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Michelle Akers Undergoes MRI After Dislocating Shoulder; Will Have Surgery Next Week and Be Out up to Three Months


CHICAGO (Friday, March 31, 2000) - U.S. Women's National Team veteran Michelle Akers underwent an MRI on her right shoulder yesterday after dislocating it when falling after a collision with a goalkeeper during a training match the previous Sunday. The results of the MRI found no damage to the bone, cartilage and rotator cuff, which was positive news, had there been injuries to those areas, the rehabilitation may have taken longer. Akers did however suffer a "SLAP lesion," meaning that the biceps anchor was pulled off the insertion point in her shoulder and that the joint capsule of the shoulder was somewhat loose, according to U.S. Team Physician Dr. Rob Palumbo.

Akers, 34, will undergo arthroscopic surgery next Tuesday or Wednesday in Orlando, Fla., to repair the biceps anchor and tighten up the shoulder joint. The normal rehabilitation period is three months, indicating a July return to full-time training and giving her two and half months of training and games to prepare for the Olympics.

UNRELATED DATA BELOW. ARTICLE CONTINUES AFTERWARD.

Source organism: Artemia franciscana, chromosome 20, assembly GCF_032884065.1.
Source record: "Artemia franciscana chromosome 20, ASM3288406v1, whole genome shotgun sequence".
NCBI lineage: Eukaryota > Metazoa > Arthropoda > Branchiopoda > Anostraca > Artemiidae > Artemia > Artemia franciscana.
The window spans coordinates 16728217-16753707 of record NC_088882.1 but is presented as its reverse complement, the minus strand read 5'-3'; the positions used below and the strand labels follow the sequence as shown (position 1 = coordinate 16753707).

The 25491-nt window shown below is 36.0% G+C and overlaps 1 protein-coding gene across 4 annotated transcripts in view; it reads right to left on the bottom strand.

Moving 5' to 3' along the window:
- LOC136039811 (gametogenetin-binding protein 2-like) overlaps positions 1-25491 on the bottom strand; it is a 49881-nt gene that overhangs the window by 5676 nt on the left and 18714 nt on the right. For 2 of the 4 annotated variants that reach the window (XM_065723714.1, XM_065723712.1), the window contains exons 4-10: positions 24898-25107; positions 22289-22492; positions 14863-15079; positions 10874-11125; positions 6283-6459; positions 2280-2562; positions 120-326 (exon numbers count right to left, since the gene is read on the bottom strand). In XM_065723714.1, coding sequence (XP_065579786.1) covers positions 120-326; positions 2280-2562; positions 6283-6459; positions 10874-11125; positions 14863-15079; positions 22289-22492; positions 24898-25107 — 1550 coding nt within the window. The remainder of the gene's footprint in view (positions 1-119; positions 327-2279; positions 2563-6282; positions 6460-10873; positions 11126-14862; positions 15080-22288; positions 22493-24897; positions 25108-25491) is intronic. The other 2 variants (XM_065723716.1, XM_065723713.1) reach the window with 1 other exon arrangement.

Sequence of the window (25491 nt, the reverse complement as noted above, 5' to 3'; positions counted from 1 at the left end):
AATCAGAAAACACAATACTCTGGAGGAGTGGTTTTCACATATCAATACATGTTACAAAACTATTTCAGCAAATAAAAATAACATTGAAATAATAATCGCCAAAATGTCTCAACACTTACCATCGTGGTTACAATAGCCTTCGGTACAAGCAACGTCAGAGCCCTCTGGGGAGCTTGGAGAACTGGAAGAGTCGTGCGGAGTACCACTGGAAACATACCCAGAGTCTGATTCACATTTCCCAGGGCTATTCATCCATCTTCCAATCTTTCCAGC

"This is definitely a bummer," said Akers, who has rebounded from multiple injuries in a stellar career that has seen her score 104 goals in 147 games for the U.S. National Team. "But I am confident that the recovery will go quickly. I am shooting to return to the team as soon as possible and be fit and ready for the Olympics."

Akers originally separated her right shoulder against Russia in Rochester, N.Y., on September 18, 1998. She re-injured the shoulder in a bizarre event during the 1999 Women's World Cup in Boston. She was circling the field and high-fiving fans after the victory when a fan grabbed her hand, pulling her off her feet and popping her should out of joint. The injury last weekend was the first time she had dislocated the shoulder.

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